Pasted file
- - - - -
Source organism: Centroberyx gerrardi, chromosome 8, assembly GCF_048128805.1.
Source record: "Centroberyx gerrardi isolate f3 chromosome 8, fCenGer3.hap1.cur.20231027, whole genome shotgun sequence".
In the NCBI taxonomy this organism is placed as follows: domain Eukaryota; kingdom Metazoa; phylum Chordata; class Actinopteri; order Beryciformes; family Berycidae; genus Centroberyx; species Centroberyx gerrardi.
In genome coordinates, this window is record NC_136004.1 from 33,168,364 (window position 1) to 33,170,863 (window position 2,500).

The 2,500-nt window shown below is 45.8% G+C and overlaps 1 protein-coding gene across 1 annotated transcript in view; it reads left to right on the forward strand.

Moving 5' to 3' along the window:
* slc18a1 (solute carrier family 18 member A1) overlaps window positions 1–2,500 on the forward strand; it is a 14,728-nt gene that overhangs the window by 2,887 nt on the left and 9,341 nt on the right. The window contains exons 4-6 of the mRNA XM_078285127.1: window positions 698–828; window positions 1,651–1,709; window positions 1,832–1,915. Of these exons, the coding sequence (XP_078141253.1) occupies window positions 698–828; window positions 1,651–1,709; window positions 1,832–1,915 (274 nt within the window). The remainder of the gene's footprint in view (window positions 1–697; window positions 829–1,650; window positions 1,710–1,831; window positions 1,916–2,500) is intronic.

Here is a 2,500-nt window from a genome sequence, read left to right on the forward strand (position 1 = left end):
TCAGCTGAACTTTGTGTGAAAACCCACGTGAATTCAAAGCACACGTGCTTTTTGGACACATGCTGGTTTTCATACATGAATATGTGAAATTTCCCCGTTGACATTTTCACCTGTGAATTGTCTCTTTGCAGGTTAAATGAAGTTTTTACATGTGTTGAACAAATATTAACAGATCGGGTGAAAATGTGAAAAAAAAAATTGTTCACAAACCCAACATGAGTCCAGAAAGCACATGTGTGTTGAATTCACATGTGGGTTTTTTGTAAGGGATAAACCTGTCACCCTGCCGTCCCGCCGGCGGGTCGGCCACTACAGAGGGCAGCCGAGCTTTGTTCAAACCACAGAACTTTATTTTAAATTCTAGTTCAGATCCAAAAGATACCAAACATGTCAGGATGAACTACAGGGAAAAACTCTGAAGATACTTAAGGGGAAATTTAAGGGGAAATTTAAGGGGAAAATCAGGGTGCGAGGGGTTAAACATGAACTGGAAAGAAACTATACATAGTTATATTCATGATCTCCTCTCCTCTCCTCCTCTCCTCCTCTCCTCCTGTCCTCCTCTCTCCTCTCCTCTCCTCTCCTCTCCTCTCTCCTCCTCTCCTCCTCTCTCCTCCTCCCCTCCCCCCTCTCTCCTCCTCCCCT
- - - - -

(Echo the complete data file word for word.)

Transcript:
Source organism: Centroberyx gerrardi, chromosome 8, assembly GCF_048128805.1.
Source record: "Centroberyx gerrardi isolate f3 chromosome 8, fCenGer3.hap1.cur.20231027, whole genome shotgun sequence".
In the NCBI taxonomy this organism is placed as follows: domain Eukaryota; kingdom Metazoa; phylum Chordata; class Actinopteri; order Beryciformes; family Berycidae; genus Centroberyx; species Centroberyx gerrardi.
In genome coordinates, this window is record NC_136004.1 from 33,168,364 (window position 1) to 33,170,863 (window position 2,500).

The 2,500-nt window shown below is 45.8% G+C and overlaps 1 protein-coding gene across 1 annotated transcript in view; it reads left to right on the forward strand.

Moving 5' to 3' along the window:
* slc18a1 (solute carrier family 18 member A1) overlaps window positions 1–2,500 on the forward strand; it is a 14,728-nt gene that overhangs the window by 2,887 nt on the left and 9,341 nt on the right. The window contains exons 4-6 of the mRNA XM_078285127.1: window positions 698–828; window positions 1,651–1,709; window positions 1,832–1,915. Of these exons, the coding sequence (XP_078141253.1) occupies window positions 698–828; window positions 1,651–1,709; window positions 1,832–1,915 (274 nt within the window). The remainder of the gene's footprint in view (window positions 1–697; window positions 829–1,650; window positions 1,710–1,831; window positions 1,916–2,500) is intronic.

Here is a 2,500-nt window from a genome sequence, read left to right on the forward strand (position 1 = left end):
TCAGCTGAACTTTGTGTGAAAACCCACGTGAATTCAAAGCACACGTGCTTTTTGGACACATGCTGGTTTTCATACATGAATATGTGAAATTTCCCCGTTGACATTTTCACCTGTGAATTGTCTCTTTGCAGGTTAAATGAAGTTTTTACATGTGTTGAACAAATATTAACAGATCGGGTGAAAATGTGAAAAAAAAAATTGTTCACAAACCCAACATGAGTCCAGAAAGCACATGTGTGTTGAATTCACATGTGGGTTTTTTGTAAGGGATAAACCTGTCACCCTGCCGTCCCGCCGGCGGGTCGGCCACTACAGAGGGCAGCCGAGCTTTGTTCAAACCACAGAACTTTATTTTAAATTCTAGTTCAGATCCAAAAGATACCAAACATGTCAGGATGAACTACAGGGAAAAACTCTGAAGATACTTAAGGGGAAATTTAAGGGGAAATTTAAGGGGAAAATCAGGGTGCGAGGGGTTAAACATGAACTGGAAAGAAACTATACATAGTTATATTCATGATCTCCTCTCCTCTCCTCCTCTCCTCCTCTCCTCCTGTCCTCCTCTCTCCTCTCCTCTCCTCTCCTCTCCTCTCTCCTCCTCTCCTCCTCTCTCCTCCTCCCCTCCCCCCTCTCTCCTCCTCCCCT